(I received this email about the previous post and I'm sorry about the length, but if you are interested in bravery and overcoming obstacles then this might be a post for you.)
Dear Lani,And here's my answer:
How did your Craft Show go? The reason I ask is because I really find the blog entries about Brave Art very helpful but I have a problem. Maybe you came across something similar in your Craft Show? I started a woman's creativity group recently and we did a session on dolls which went well. So I thought the next step should be a book, so I suggested this to the group that we each write a 1-2 page story about confronting a fear. Two women were enthusiastic but one woman felt this would be too self-revealing for her and she wasn't sure. The others were kind of neutral. I am struggling with this. How do you handle people's negative responses to your ideas? I so want to do this but I really don't like the negative feedback. I tend to take it personally and feel rejected. I so want to do this healing group kind of thing and I also feel quite thin-skinned. Am I the right person for this group?
When you wrote about your feelings around putting your art in the craft show, I could really relate and that's why I am sharing my frustration of the moment with you. I guess my question to you is how do you handle the reactions of people who, say, don't buy your art, or who are critical about what you are doing? Maybe you don't ever get that and if so, I am just going to go feel sorry for myself.
Thanks for listening!
Feeling Sorry in Scotts Bluff
For more on this topic, check the 14 Secrets blog where we are working on Summer Pierre's Kick Ass journaling. If you want to face giants, you need to be in a kick ass kind of mood, lol!
Dear Feeling Sorry,
I'll answer the easy question first. No need to go feel sorry for yourself, lol! One of the best things I ever heard about getting negative feedback (and if you can take this to heart, it is a huge relief, seriously!!!) was from Marney Makridakis of Artella http://www.artellawordsandart.com/aboutartella.html who said if you AREN'T getting any negative feedback for your work, then your audience is too narrow. Pretty cool, eh? And of course she's right. If you want to reach a wide base of people then you really need to be willing to hear all sorts of reactions. You really don't need to worry about pleasing everyone, mostly because it's impossible!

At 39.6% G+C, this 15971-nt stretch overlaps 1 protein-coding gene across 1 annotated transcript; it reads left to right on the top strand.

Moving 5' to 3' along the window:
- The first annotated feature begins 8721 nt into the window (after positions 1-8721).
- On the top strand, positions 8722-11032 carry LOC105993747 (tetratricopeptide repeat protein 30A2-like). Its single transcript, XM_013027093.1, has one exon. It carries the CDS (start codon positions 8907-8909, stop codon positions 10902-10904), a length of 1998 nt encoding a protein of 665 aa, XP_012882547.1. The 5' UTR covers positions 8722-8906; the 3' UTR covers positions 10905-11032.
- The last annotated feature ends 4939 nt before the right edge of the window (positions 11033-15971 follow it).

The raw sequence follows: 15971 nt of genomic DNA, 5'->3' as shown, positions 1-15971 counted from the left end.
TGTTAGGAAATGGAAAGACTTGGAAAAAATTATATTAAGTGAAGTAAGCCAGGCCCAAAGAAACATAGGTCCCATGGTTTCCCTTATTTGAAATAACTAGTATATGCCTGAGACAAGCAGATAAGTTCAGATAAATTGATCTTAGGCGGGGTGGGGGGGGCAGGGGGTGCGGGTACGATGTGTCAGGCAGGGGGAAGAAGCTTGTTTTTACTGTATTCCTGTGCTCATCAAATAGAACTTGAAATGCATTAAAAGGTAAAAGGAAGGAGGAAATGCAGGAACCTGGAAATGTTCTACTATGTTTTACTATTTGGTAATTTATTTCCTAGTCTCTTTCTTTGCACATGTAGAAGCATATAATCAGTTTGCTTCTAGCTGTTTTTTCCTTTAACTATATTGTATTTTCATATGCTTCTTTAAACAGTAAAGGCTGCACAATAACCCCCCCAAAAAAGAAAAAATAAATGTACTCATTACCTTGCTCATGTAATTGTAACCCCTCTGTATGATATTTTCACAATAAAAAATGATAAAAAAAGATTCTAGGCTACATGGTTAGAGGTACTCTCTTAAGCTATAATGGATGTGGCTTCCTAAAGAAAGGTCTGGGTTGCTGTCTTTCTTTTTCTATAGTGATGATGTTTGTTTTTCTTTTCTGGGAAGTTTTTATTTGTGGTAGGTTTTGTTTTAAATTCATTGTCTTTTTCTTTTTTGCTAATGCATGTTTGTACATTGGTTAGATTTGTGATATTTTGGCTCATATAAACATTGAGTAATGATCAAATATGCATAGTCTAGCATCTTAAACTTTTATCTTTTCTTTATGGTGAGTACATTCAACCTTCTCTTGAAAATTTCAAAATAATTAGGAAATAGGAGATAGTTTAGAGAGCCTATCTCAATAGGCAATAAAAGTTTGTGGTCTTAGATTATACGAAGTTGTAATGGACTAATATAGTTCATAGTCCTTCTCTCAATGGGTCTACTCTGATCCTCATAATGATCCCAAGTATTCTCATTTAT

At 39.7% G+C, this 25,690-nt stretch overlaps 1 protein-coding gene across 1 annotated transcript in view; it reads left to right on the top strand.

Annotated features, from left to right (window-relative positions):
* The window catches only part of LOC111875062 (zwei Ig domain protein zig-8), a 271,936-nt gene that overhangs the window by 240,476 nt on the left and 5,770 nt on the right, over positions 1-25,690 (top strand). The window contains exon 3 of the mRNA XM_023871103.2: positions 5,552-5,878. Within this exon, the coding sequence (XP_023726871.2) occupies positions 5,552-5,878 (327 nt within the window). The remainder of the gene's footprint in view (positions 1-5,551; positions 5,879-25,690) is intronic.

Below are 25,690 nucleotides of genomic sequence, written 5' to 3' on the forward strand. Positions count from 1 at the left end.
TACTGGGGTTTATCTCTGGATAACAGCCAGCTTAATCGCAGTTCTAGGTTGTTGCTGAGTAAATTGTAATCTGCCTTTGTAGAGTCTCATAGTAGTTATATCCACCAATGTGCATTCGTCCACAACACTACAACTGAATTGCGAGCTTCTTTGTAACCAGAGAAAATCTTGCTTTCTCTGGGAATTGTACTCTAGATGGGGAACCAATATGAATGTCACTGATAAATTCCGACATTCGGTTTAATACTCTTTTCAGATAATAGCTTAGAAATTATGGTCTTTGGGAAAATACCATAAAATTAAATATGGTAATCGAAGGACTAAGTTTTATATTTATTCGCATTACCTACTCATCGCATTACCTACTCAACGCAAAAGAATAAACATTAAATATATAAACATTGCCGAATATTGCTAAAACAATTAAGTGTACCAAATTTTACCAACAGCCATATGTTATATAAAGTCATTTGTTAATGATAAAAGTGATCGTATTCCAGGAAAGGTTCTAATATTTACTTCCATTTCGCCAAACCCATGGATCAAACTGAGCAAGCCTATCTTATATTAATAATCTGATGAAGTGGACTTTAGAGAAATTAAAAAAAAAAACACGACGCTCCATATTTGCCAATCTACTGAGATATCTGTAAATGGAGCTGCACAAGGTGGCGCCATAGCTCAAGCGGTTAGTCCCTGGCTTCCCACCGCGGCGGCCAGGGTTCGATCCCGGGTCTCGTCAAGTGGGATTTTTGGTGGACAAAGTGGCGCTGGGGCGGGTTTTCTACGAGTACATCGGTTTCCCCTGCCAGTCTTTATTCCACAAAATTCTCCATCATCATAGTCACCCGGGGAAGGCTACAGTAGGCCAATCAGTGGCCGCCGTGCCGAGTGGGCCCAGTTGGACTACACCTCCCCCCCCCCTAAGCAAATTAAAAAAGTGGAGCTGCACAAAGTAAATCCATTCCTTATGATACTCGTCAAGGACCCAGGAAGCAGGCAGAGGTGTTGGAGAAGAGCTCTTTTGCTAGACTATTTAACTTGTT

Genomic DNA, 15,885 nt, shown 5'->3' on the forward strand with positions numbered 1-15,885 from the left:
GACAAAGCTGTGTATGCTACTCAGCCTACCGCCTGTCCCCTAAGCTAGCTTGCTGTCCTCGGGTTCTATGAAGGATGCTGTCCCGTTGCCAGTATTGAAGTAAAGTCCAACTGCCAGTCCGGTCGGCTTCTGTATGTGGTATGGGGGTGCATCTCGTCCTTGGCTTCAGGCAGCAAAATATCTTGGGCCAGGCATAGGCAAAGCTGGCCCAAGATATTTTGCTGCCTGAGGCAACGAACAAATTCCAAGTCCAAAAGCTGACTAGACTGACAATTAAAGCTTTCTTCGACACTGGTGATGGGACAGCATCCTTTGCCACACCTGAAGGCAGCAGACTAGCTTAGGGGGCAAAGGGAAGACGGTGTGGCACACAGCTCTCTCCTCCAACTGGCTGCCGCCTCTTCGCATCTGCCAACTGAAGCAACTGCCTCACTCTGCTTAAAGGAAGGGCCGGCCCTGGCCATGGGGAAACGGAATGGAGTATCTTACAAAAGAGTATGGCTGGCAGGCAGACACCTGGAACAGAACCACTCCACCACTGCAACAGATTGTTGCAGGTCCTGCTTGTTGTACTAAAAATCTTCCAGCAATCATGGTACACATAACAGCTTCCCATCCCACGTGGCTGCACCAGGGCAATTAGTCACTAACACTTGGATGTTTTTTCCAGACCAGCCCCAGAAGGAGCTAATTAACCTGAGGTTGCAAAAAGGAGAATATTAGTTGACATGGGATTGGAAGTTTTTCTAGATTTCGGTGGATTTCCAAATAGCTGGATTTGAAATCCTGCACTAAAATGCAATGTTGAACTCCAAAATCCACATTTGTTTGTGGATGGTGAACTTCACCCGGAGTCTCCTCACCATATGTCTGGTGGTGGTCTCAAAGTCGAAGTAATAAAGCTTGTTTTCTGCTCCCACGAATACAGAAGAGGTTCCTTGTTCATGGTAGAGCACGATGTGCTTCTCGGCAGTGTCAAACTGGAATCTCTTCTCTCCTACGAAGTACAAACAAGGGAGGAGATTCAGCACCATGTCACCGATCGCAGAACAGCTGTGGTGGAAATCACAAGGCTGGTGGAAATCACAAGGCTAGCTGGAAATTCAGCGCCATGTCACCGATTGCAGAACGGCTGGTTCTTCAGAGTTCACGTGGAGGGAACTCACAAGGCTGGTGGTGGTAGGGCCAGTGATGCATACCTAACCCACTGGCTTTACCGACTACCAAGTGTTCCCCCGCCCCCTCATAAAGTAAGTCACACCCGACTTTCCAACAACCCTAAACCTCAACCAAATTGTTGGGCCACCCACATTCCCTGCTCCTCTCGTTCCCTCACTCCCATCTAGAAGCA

Think about your own tastes, aren't they always changing, growing? Imagine if you were someone else trying to please your personal tastes all the time, it would be impossible. That's the main idea here. And really the only task you really need to concern yourself with is the ongoing development of you, or following your bliss as Joseph Campbell would say. When you do that, you will be surprised how many others will enjoy what you are doing.
A woman's creativity group sounds like an excellent way to explore inner development, so I say go for it. Offer the group the option of writing about a fictional character. The woman who is concerned about self-revelation and the women who were neutral might enjoy working and thinking about bravery in a fictional character.
The more complex answer is how the craft show went. First of all it was a "Crafters' Market" which means something quite specific in this area, which I didn't really understand about. I had a vague idea that this would be an arts and crafts show and was quite surprised to see so many cupcakes, Nanaimo Bars, flower arrangements, and plywood cut outs of Santa. And then the folks coming through seemed to know this because they were mostly looking for cupcakes and plywood Santas. This may sound unkind but I honestly don't mean it to be. Most people who walked past stopped when they saw the Shipwreck Doll Babies, and then talked to me about the dolls, wanting to know how they were made and could they touch them, exclaiming over them... They would then buy a pair of earrings which is fine, but I did get the feeling I was in the wrong place if I wanted folks to buy a doll, lol.
What I learned from all this is that it's important to get a broad audience if you want to actually have your work seen and enjoyed. Really put your stuff out there as much as possible. For example, I looked into the Halifax Crafters' Market and it looks like a better fit, more of the young "indie" DIY arts and crafts folks and it's juried so they can tell me if it's for the plywood Santa crowd or not. So I'll be brave and talk to them.
I'll also take some of my wares to the American Art Therapy Conference next week in Sacramento. We'll see what art therapists think of my oh-so-resilient shipwrecked dolls, lol.